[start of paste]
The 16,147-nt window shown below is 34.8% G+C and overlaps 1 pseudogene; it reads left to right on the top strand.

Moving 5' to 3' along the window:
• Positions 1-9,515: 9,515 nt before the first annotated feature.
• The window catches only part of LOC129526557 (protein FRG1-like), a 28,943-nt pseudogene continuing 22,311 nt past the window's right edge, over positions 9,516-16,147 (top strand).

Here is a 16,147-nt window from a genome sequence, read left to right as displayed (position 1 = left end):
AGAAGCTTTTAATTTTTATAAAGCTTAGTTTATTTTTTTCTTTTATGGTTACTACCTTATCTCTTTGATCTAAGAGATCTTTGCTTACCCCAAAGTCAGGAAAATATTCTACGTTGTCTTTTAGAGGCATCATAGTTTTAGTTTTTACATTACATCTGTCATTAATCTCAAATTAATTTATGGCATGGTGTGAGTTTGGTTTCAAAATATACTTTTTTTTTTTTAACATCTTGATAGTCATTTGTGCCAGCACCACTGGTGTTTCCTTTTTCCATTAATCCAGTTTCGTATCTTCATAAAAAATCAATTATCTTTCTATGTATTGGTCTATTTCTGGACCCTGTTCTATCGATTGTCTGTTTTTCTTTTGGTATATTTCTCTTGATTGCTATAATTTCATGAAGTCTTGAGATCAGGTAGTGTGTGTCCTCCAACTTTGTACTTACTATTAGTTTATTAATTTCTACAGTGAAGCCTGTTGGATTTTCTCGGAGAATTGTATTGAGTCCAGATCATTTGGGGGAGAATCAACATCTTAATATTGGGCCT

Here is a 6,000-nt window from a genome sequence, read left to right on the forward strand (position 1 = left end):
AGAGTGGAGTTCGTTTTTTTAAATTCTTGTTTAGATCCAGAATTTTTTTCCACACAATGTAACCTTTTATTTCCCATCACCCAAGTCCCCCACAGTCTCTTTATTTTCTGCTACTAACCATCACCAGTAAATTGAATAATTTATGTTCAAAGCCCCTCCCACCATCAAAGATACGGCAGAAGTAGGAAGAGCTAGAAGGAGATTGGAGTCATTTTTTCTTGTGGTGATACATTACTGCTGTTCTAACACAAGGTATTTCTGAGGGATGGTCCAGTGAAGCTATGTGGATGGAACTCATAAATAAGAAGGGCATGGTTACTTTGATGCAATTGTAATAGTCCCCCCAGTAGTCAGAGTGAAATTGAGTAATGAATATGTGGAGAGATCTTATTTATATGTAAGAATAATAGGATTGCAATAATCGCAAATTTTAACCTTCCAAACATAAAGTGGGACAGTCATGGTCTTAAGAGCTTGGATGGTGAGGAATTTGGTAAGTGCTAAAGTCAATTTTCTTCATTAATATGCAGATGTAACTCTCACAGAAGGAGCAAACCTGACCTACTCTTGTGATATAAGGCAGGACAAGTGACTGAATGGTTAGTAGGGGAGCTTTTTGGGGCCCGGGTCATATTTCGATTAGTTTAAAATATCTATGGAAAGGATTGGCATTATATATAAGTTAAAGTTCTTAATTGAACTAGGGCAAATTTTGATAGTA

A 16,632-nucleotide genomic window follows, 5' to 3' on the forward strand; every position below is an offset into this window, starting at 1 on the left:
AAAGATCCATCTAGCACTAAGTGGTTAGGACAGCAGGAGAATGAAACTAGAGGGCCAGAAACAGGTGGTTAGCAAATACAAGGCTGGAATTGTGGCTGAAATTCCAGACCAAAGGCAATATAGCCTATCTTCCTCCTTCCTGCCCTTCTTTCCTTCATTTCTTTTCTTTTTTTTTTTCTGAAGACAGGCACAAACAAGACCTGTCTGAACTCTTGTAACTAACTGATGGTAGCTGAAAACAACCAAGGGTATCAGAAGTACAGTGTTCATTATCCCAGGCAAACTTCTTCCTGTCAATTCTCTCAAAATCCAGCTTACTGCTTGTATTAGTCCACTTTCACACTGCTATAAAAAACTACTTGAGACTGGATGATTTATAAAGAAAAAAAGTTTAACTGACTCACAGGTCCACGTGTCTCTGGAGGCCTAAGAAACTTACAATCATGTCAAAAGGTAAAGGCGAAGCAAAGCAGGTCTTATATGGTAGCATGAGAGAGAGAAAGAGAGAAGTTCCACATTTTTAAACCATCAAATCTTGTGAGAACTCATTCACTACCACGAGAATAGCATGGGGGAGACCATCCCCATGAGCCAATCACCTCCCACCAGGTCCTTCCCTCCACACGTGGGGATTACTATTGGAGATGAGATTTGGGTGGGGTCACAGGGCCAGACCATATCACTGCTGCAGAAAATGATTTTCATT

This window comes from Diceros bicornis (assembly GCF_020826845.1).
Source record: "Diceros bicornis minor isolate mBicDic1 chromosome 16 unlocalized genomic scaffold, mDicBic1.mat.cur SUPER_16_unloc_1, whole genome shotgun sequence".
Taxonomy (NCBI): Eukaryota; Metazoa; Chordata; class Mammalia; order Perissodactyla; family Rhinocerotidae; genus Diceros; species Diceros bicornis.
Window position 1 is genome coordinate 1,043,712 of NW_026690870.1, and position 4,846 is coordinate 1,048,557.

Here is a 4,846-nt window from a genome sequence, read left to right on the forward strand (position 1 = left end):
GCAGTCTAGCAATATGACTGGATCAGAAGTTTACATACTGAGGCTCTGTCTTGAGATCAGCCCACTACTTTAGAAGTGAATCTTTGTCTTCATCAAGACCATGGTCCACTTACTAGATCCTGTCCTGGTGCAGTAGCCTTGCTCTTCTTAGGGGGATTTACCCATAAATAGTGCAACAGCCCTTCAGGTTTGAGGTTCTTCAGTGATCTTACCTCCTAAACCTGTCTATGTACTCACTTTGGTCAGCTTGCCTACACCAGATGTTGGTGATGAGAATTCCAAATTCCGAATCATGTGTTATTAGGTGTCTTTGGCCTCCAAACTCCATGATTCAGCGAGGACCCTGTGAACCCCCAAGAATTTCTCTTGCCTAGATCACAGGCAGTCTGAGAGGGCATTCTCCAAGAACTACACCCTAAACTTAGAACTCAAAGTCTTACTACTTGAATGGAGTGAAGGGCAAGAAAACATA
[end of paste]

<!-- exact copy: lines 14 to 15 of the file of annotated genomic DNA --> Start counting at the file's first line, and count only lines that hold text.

Window position 1 is genome coordinate 1,043,712 of NW_026690870.1, and position 4,846 is coordinate 1,048,557.

Here is a 4,846-nt window from a genome sequence, read left to right on the forward strand (position 1 = left end):